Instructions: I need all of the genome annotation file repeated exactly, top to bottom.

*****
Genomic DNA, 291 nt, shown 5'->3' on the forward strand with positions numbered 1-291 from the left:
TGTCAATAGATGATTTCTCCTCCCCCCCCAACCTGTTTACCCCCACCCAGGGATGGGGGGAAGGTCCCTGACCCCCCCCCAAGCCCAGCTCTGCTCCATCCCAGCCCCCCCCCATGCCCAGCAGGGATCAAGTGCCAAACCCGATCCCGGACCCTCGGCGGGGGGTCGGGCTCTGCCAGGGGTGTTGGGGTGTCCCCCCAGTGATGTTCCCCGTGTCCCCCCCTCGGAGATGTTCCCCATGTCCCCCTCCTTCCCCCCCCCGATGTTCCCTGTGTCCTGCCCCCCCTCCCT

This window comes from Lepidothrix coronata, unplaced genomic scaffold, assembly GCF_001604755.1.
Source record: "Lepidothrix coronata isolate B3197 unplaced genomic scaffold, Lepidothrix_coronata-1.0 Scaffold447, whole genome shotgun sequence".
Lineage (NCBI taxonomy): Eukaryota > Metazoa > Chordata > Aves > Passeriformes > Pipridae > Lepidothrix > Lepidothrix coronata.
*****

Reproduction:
Genomic DNA, 291 nt, shown 5'->3' on the forward strand with positions numbered 1-291 from the left:
TGTCAATAGATGATTTCTCCTCCCCCCCCAACCTGTTTACCCCCACCCAGGGATGGGGGGAAGGTCCCTGACCCCCCCCCAAGCCCAGCTCTGCTCCATCCCAGCCCCCCCCCATGCCCAGCAGGGATCAAGTGCCAAACCCGATCCCGGACCCTCGGCGGGGGGTCGGGCTCTGCCAGGGGTGTTGGGGTGTCCCCCCAGTGATGTTCCCCGTGTCCCCCCCTCGGAGATGTTCCCCATGTCCCCCTCCTTCCCCCCCCCGATGTTCCCTGTGTCCTGCCCCCCCTCCCT

This window comes from Lepidothrix coronata, unplaced genomic scaffold, assembly GCF_001604755.1.
Source record: "Lepidothrix coronata isolate B3197 unplaced genomic scaffold, Lepidothrix_coronata-1.0 Scaffold447, whole genome shotgun sequence".
Lineage (NCBI taxonomy): Eukaryota > Metazoa > Chordata > Aves > Passeriformes > Pipridae > Lepidothrix > Lepidothrix coronata.